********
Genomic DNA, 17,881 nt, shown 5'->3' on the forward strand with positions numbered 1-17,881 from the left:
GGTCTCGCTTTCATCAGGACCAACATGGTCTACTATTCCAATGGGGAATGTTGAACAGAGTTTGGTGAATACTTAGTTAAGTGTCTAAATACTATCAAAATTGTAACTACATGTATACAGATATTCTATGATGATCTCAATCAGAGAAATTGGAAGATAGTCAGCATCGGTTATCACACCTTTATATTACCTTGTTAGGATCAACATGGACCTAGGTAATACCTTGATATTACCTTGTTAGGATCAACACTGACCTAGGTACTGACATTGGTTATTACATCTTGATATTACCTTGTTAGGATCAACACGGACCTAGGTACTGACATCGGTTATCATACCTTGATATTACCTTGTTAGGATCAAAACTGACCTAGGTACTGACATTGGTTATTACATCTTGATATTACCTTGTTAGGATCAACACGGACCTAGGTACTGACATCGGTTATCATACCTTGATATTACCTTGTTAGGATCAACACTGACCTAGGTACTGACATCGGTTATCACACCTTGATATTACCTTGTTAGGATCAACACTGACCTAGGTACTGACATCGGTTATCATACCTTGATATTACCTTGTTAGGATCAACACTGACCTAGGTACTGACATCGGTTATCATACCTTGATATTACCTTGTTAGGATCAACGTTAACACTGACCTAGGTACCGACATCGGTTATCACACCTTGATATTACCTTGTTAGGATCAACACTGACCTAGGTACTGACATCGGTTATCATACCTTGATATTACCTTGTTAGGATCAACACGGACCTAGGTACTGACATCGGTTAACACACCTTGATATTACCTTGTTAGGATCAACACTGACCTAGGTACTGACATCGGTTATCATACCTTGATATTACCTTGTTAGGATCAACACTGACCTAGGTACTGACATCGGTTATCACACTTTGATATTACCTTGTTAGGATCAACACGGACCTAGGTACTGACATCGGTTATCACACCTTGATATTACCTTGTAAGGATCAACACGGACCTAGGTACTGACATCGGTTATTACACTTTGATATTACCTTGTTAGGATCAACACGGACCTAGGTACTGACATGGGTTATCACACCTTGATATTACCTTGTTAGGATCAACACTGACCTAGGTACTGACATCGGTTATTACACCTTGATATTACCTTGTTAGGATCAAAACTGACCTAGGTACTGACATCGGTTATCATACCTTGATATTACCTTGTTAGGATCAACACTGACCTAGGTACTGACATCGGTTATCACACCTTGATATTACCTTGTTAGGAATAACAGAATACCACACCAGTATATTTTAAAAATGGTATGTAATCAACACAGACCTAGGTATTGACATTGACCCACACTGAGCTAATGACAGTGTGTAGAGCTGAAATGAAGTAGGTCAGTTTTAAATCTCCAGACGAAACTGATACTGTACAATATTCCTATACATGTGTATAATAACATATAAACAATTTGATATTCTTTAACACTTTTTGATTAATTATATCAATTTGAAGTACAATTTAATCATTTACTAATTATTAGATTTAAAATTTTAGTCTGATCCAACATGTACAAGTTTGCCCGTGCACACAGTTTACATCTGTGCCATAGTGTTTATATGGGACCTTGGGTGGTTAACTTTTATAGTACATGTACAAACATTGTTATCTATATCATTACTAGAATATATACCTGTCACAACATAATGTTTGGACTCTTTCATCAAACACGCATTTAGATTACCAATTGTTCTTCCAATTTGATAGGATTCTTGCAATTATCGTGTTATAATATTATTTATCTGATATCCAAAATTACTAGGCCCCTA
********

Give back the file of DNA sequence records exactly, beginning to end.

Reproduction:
Genomic DNA, 17,881 nt, shown 5'->3' on the forward strand with positions numbered 1-17,881 from the left:
GGTCTCGCTTTCATCAGGACCAACATGGTCTACTATTCCAATGGGGAATGTTGAACAGAGTTTGGTGAATACTTAGTTAAGTGTCTAAATACTATCAAAATTGTAACTACATGTATACAGATATTCTATGATGATCTCAATCAGAGAAATTGGAAGATAGTCAGCATCGGTTATCACACCTTTATATTACCTTGTTAGGATCAACATGGACCTAGGTAATACCTTGATATTACCTTGTTAGGATCAACACTGACCTAGGTACTGACATTGGTTATTACATCTTGATATTACCTTGTTAGGATCAACACGGACCTAGGTACTGACATCGGTTATCATACCTTGATATTACCTTGTTAGGATCAAAACTGACCTAGGTACTGACATTGGTTATTACATCTTGATATTACCTTGTTAGGATCAACACGGACCTAGGTACTGACATCGGTTATCATACCTTGATATTACCTTGTTAGGATCAACACTGACCTAGGTACTGACATCGGTTATCACACCTTGATATTACCTTGTTAGGATCAACACTGACCTAGGTACTGACATCGGTTATCATACCTTGATATTACCTTGTTAGGATCAACACTGACCTAGGTACTGACATCGGTTATCATACCTTGATATTACCTTGTTAGGATCAACGTTAACACTGACCTAGGTACCGACATCGGTTATCACACCTTGATATTACCTTGTTAGGATCAACACTGACCTAGGTACTGACATCGGTTATCATACCTTGATATTACCTTGTTAGGATCAACACGGACCTAGGTACTGACATCGGTTAACACACCTTGATATTACCTTGTTAGGATCAACACTGACCTAGGTACTGACATCGGTTATCATACCTTGATATTACCTTGTTAGGATCAACACTGACCTAGGTACTGACATCGGTTATCACACTTTGATATTACCTTGTTAGGATCAACACGGACCTAGGTACTGACATCGGTTATCACACCTTGATATTACCTTGTAAGGATCAACACGGACCTAGGTACTGACATCGGTTATTACACTTTGATATTACCTTGTTAGGATCAACACGGACCTAGGTACTGACATGGGTTATCACACCTTGATATTACCTTGTTAGGATCAACACTGACCTAGGTACTGACATCGGTTATTACACCTTGATATTACCTTGTTAGGATCAAAACTGACCTAGGTACTGACATCGGTTATCATACCTTGATATTACCTTGTTAGGATCAACACTGACCTAGGTACTGACATCGGTTATCACACCTTGATATTACCTTGTTAGGAATAACAGAATACCACACCAGTATATTTTAAAAATGGTATGTAATCAACACAGACCTAGGTATTGACATTGACCCACACTGAGCTAATGACAGTGTGTAGAGCTGAAATGAAGTAGGTCAGTTTTAAATCTCCAGACGAAACTGATACTGTACAATATTCCTATACATGTGTATAATAACATATAAACAATTTGATATTCTTTAACACTTTTTGATTAATTATATCAATTTGAAGTACAATTTAATCATTTACTAATTATTAGATTTAAAATTTTAGTCTGATCCAACATGTACAAGTTTGCCCGTGCACACAGTTTACATCTGTGCCATAGTGTTTATATGGGACCTTGGGTGGTTAACTTTTATAGTACATGTACAAACATTGTTATCTATATCATTACTAGAATATATACCTGTCACAACATAATGTTTGGACTCTTTCATCAAACACGCATTTAGATTACCAATTGTTCTTCCAATTTGATAGGATTCTTGCAATTATCGTGTTATAATATTATTTATCTGATATCCAAAATTACTAGGCCCCTA